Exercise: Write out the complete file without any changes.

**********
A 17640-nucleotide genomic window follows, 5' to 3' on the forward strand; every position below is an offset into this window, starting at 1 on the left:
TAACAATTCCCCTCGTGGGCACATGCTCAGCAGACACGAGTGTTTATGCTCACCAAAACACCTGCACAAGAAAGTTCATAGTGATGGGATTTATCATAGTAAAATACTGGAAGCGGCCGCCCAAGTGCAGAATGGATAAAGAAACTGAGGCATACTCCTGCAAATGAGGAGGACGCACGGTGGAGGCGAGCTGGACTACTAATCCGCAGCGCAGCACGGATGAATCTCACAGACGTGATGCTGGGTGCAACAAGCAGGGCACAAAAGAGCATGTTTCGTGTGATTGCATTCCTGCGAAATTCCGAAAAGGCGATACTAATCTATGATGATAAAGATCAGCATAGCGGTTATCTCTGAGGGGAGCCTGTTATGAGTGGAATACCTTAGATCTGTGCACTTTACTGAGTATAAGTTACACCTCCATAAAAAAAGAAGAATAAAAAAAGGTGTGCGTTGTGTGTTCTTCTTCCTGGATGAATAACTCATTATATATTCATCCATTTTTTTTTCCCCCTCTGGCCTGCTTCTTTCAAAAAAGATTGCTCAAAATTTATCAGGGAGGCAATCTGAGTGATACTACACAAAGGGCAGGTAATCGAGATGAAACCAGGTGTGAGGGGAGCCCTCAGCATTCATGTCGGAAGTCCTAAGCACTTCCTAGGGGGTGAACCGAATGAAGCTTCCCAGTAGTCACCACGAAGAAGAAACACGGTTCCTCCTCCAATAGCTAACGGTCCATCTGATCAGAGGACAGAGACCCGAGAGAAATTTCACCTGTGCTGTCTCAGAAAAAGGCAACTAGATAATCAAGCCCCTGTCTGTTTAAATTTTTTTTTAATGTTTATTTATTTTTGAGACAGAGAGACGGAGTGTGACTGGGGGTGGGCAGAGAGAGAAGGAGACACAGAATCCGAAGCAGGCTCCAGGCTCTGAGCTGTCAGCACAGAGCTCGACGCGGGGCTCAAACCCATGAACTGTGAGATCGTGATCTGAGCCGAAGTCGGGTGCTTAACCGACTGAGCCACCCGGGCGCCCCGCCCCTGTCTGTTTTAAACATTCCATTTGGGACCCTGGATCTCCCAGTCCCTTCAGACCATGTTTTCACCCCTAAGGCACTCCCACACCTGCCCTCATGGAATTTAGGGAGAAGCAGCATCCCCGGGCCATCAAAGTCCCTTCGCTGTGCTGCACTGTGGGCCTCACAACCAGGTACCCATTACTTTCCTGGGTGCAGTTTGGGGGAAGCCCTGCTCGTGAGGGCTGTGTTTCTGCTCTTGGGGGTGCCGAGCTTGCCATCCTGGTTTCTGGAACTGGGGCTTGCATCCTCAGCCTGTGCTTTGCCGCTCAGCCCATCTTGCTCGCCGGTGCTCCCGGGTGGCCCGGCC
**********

A 17640-nucleotide genomic window follows, 5' to 3' on the forward strand; every position below is an offset into this window, starting at 1 on the left:
TAACAATTCCCCTCGTGGGCACATGCTCAGCAGACACGAGTGTTTATGCTCACCAAAACACCTGCACAAGAAAGTTCATAGTGATGGGATTTATCATAGTAAAATACTGGAAGCGGCCGCCCAAGTGCAGAATGGATAAAGAAACTGAGGCATACTCCTGCAAATGAGGAGGACGCACGGTGGAGGCGAGCTGGACTACTAATCCGCAGCGCAGCACGGATGAATCTCACAGACGTGATGCTGGGTGCAACAAGCAGGGCACAAAAGAGCATGTTTCGTGTGATTGCATTCCTGCGAAATTCCGAAAAGGCGATACTAATCTATGATGATAAAGATCAGCATAGCGGTTATCTCTGAGGGGAGCCTGTTATGAGTGGAATACCTTAGATCTGTGCACTTTACTGAGTATAAGTTACACCTCCATAAAAAAAGAAGAATAAAAAAAGGTGTGCGTTGTGTGTTCTTCTTCCTGGATGAATAACTCATTATATATTCATCCATTTTTTTTTCCCCCTCTGGCCTGCTTCTTTCAAAAAAGATTGCTCAAAATTTATCAGGGAGGCAATCTGAGTGATACTACACAAAGGGCAGGTAATCGAGATGAAACCAGGTGTGAGGGGAGCCCTCAGCATTCATGTCGGAAGTCCTAAGCACTTCCTAGGGGGTGAACCGAATGAAGCTTCCCAGTAGTCACCACGAAGAAGAAACACGGTTCCTCCTCCAATAGCTAACGGTCCATCTGATCAGAGGACAGAGACCCGAGAGAAATTTCACCTGTGCTGTCTCAGAAAAAGGCAACTAGATAATCAAGCCCCTGTCTGTTTAAATTTTTTTTTAATGTTTATTTATTTTTGAGACAGAGAGACGGAGTGTGACTGGGGGTGGGCAGAGAGAGAAGGAGACACAGAATCCGAAGCAGGCTCCAGGCTCTGAGCTGTCAGCACAGAGCTCGACGCGGGGCTCAAACCCATGAACTGTGAGATCGTGATCTGAGCCGAAGTCGGGTGCTTAACCGACTGAGCCACCCGGGCGCCCCGCCCCTGTCTGTTTTAAACATTCCATTTGGGACCCTGGATCTCCCAGTCCCTTCAGACCATGTTTTCACCCCTAAGGCACTCCCACACCTGCCCTCATGGAATTTAGGGAGAAGCAGCATCCCCGGGCCATCAAAGTCCCTTCGCTGTGCTGCACTGTGGGCCTCACAACCAGGTACCCATTACTTTCCTGGGTGCAGTTTGGGGGAAGCCCTGCTCGTGAGGGCTGTGTTTCTGCTCTTGGGGGTGCCGAGCTTGCCATCCTGGTTTCTGGAACTGGGGCTTGCATCCTCAGCCTGTGCTTTGCCGCTCAGCCCATCTTGCTCGCCGGTGCTCCCGGGTGGCCCGGCC